More than two decades ago, five men got together with a plan to help rural hospitals address two crying needs: access to capital and management expertise.
A radiologist, a retired Navy admiral, a real estate developer, a businessman and a vice president at American Airlines formed the board of a not-for-profit holding company, then called Community Hospital Association of Mid-America, which set out to amass a system of rural hospitals. The system was incorporated in Delaware in 1975 and eventually gained control of four tiny facilities scattered across four Western and Southern states.
The company, now known simply as CHAMA, hummed along for many years. But everything changed Oct. 7, 1998, when CHAMA filed for federal bankruptcy protection in Wilmington, Del. The company now must appease creditors who hold claim to about $8 million of unsecured debt and $7.4 million of secured debt. CHAMA recently retained Cain Brothers investment banking and capital investment firm in New York to advise it on the possible sale of one or more hospitals. The creditors' advisers welcome the move. Bankruptcy documents show the hospitals had combined 1997 net assets of $14.9 million and net patient revenues of just $45.1 million.
In rural markets, a handful of physicians can make or break a hospital, and a sizable backlog of claims can spell financial ruin. That is the backdrop against which CHAMA President H. Martyn Little is fighting.
Little declined to answer specific questions "because we are in the middle of this bankruptcy action. It's a tough time, and as soon as we have a little better visibility about how we're going to come out of it, we'll be glad to talk about (it)."
CHAMA's financial wounds are showing, however, through court documents and interviews with the company's contract manager and creditors' counsel.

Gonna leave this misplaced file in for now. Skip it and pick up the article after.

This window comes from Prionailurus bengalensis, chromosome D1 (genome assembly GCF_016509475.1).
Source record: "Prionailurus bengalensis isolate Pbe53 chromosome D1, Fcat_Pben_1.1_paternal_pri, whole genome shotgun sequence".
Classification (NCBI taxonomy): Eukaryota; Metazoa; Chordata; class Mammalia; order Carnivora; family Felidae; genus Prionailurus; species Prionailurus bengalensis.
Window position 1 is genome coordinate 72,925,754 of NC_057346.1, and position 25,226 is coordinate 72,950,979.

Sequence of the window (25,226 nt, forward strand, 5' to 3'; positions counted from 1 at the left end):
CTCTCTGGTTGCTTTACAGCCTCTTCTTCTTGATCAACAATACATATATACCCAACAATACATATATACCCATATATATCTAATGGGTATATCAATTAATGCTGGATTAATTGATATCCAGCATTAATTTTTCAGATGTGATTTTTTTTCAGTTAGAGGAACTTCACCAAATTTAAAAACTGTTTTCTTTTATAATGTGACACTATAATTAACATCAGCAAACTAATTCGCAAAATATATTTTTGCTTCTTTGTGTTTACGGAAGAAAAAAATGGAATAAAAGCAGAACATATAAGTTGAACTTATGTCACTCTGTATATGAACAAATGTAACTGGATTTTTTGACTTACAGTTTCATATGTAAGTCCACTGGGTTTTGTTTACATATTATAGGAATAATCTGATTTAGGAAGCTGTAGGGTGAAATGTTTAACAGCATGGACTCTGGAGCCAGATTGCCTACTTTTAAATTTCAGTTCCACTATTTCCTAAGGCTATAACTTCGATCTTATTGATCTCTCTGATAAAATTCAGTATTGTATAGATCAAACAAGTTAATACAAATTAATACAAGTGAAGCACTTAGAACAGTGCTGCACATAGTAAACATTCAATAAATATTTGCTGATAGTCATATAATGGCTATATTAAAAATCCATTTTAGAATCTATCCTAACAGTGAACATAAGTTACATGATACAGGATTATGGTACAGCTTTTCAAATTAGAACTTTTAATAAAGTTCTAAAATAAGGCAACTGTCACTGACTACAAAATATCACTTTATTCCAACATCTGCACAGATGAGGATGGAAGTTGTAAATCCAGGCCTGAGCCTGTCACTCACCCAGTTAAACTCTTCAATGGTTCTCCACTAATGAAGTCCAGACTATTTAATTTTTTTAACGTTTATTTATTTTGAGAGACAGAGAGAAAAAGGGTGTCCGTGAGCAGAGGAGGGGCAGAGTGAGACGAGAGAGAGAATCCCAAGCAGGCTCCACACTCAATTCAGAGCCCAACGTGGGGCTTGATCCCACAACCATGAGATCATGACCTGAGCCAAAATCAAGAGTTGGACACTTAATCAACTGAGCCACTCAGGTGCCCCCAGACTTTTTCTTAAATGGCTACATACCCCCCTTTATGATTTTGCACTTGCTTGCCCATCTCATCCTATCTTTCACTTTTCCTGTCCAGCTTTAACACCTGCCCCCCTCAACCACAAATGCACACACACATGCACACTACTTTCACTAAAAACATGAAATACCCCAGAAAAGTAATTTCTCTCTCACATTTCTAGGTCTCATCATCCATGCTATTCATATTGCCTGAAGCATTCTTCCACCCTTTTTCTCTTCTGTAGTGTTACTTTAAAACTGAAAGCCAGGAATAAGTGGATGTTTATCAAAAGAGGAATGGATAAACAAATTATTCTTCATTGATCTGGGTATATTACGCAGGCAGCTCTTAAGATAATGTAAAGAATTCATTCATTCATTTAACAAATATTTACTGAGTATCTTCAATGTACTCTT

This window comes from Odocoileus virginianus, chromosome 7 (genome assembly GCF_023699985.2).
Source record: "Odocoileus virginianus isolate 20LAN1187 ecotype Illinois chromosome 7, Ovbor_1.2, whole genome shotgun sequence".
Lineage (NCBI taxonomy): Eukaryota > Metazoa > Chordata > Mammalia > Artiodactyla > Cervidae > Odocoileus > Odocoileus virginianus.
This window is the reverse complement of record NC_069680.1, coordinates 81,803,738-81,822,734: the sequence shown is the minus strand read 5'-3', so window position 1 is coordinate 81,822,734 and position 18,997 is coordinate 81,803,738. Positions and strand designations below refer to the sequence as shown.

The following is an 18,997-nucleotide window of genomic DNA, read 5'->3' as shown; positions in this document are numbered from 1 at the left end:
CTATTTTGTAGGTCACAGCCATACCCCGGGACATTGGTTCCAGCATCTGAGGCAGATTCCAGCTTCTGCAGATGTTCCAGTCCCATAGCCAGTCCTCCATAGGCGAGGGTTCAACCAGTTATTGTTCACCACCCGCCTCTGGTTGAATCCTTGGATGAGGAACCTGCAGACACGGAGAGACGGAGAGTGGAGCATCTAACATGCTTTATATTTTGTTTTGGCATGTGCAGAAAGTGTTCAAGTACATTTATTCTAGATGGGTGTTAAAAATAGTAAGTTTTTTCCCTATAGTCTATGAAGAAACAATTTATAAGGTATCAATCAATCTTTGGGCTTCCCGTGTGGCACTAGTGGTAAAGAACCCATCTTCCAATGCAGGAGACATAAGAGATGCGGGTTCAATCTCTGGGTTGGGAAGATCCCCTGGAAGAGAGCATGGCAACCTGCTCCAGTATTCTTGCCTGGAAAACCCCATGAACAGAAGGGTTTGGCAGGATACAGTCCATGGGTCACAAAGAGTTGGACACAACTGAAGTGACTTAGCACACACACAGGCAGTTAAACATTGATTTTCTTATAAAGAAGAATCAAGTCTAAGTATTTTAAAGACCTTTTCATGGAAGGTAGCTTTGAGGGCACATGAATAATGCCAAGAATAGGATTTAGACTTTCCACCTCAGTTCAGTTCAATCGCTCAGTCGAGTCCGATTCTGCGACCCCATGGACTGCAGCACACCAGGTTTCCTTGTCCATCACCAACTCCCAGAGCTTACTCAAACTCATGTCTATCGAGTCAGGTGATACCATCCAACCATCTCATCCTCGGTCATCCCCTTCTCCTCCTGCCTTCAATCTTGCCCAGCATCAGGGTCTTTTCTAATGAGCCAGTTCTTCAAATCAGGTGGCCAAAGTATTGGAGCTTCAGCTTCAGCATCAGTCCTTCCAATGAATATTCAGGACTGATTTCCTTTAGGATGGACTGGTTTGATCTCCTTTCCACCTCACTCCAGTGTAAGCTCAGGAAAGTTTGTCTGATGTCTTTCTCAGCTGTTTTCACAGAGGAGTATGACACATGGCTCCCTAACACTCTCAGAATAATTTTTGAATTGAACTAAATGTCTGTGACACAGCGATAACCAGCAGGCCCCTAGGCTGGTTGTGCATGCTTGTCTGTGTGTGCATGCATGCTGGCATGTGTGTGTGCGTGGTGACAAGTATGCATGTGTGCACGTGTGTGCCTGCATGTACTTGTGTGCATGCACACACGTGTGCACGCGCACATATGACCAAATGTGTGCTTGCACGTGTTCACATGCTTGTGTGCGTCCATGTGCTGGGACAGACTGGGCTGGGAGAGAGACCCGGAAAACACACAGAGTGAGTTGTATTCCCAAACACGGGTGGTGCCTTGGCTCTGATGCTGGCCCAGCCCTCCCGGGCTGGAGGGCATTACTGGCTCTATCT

The company's core holdings are the four hospitals, each of which employs roughly 157 people and has a payroll of $4.4 million.
CHAMA had entered contracts with various hospital management companies. Last September it brought in Portland, Ore.-based Brim Healthcare. Before that, the facilities were managed by Oakland, Calif.-based Arcadian Management Co., which had no hospital management experience.
In January 1998, under Arcadian's reign, CHAMA outsourced the collection of its accounts receivable to QuadraMed Corp., a Larkspur, Calif.-based company better known for its software. According to CHAMA, the outsourcing attempt soon flopped. Cash receipts plummeted, and the QuadraMed contract was terminated Sept. 30, 1998.
"Whenever you have a shift to something different . . . there's a disconnect, and the transition can be difficult," says Mark Feldman, a managing director with the Executive Sounding Board in Washington, which is advising the committee of unsecured creditors. "But this seemed to go beyond that."
In an affidavit filed with the U.S. Bankruptcy Court, Little cites the troubled implementation of collection procedures as helping pave the way to bankruptcy. But Keith Roberts, QuadraMed's executive vice president, chief financial officer and general counsel, denies any mishandling.
"We dispute virtually everything they said about us in that filing," Roberts says. He declined to discuss specifics of the contract.
Whatever the outcome, it's clear that CHAMA made missteps. According to Little's account, Medical Center of Winnie (Texas) experienced a $5 million drop in gross patient revenues in 1997 when five physicians stopped admitting patients because of "unresolved issues" with management of the hospitals and CHAMA. The hospitals also sustained "significant losses" on managed-care and Medicare risk contracts because the cost of providing medical services was seriously underestimated.
The debtor has yet to file a reorganization plan.
With CHAMA's future up for grabs, a sale of hospital assets seems likely. Counsel to the creditors committee, Philadelphia's Saul, Ewing, Remick & Saul, supports management's effort to explore a sale. Alan Gordon, chairman of the firm's bankruptcy and reorganization department, says, "As you saw in the Allegheny (Health, Education and Research Foundation) case, ultimately these hospitals end up being sold."